Citizens United: What Happens Next? (Huffington Post, 01/21/10)
Rick Hasen: "Today's Supreme Court opinion marks a very bad day for American democracy, and one that was totally avoidable. Make no mistake: the Supreme Court had ample ways (I count at least six) to have avoided deciding the issues in the case."
Editorial: The Court’s Blow to Democracy (New York Times, 01/21/10)
"With a single, disastrous 5-to-4 ruling, the Supreme Court has thrust politics back to the robber-baron era of the 19th century....This issue should never have been before the court. The justices overreached and seized on a case involving a narrower, technical question ... Chief Justice John Roberts Jr., no doubt aware of how sharply these actions clash with his confirmation-time vow to be judicially modest and simply “call balls and strikes,” wrote a separate opinion trying to excuse the shameless judicial overreaching."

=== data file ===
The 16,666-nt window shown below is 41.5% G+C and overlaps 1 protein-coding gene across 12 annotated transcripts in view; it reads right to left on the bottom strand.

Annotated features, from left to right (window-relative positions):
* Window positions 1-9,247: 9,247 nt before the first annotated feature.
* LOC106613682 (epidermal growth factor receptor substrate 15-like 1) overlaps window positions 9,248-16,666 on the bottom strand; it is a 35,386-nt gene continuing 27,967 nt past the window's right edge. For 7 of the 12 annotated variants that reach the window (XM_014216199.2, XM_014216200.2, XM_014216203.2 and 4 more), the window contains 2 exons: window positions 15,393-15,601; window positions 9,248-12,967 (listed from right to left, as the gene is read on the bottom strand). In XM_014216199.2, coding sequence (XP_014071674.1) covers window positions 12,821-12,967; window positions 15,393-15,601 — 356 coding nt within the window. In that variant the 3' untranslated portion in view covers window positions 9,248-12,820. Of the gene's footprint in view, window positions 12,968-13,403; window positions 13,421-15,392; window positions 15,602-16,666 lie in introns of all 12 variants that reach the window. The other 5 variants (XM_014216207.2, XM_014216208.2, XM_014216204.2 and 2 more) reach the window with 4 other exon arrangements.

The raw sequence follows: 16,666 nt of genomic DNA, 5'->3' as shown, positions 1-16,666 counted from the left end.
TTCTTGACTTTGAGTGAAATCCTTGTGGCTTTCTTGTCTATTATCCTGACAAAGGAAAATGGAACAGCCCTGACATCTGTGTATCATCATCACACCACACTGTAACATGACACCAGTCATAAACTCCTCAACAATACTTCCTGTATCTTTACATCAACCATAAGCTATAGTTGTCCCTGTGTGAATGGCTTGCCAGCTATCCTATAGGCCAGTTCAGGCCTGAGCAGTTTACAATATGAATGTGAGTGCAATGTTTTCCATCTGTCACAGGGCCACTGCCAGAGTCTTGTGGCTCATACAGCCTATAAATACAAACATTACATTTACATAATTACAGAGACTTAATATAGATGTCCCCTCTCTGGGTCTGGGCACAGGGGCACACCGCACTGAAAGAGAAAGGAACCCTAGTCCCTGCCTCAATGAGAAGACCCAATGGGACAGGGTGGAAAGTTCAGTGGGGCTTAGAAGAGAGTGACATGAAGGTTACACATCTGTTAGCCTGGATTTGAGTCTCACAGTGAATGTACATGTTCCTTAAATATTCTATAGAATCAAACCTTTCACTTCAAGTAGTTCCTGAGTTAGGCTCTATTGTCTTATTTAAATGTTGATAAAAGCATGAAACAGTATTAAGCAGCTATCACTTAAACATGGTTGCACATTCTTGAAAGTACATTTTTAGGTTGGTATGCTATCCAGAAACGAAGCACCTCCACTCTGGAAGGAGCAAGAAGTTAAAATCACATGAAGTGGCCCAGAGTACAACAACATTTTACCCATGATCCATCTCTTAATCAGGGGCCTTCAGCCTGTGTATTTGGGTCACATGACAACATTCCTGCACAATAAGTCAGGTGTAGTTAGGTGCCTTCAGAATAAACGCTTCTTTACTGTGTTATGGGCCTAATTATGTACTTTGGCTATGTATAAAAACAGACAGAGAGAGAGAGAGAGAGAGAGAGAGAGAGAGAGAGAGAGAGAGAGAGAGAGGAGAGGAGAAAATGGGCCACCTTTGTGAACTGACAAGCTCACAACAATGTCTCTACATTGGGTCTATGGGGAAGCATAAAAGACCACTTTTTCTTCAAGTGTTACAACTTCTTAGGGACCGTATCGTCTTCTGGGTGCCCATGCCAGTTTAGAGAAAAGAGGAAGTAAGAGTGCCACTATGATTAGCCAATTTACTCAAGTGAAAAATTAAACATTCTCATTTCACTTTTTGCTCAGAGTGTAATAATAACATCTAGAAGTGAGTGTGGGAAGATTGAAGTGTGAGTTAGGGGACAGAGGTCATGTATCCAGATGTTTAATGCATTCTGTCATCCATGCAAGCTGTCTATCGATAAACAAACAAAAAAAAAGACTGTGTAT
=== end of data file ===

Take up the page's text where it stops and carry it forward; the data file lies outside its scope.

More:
Corporations are not people; money is not speech (Atlanta Journal Constitution, 01/21/10)
Jay Bookman: Today’s Supreme Court ruling is an Alice in Wonderland exercise. The five-justice majority reached the outcome it sought — an outcome that greatly expands the legal rights and political power of corporations — by trying to redefine basic reality.
No matter what the Court majority may prefer to argue or believe, corporations are not people and money is not speech. They simply are not. ... To rule that Congress cannot limit the rights of corporations that are invented by man and controlled by man — to endow those legal fictions with the same natural rights as living, human beings — is absurd. To claim the U.S. Constitution as the basis for that ruling is an outright fabrication."
Citizens United: The Problem Isn't the Law, It's the Court (Huffington Post, 01/21/10)
Doug Kendall: "As overwhelmingly demonstrated by Justice John Paul Stevens' breathtaking dissent -- read aloud from the bench and joined by Justices Ginsburg, Breyer, and Sotomayor -- today's ruling is startlingly activist and plainly contrary to constitutional text and history.... A progressive long-term strategy to put the Supreme Court back on track is particularly fitting, given that today's ruling is the result of a long-term conservative plan to change the Court to serve corporations' interests"
Who's activist now? In election spending case, conservatives (McClatchy newspapers, 01/21/10)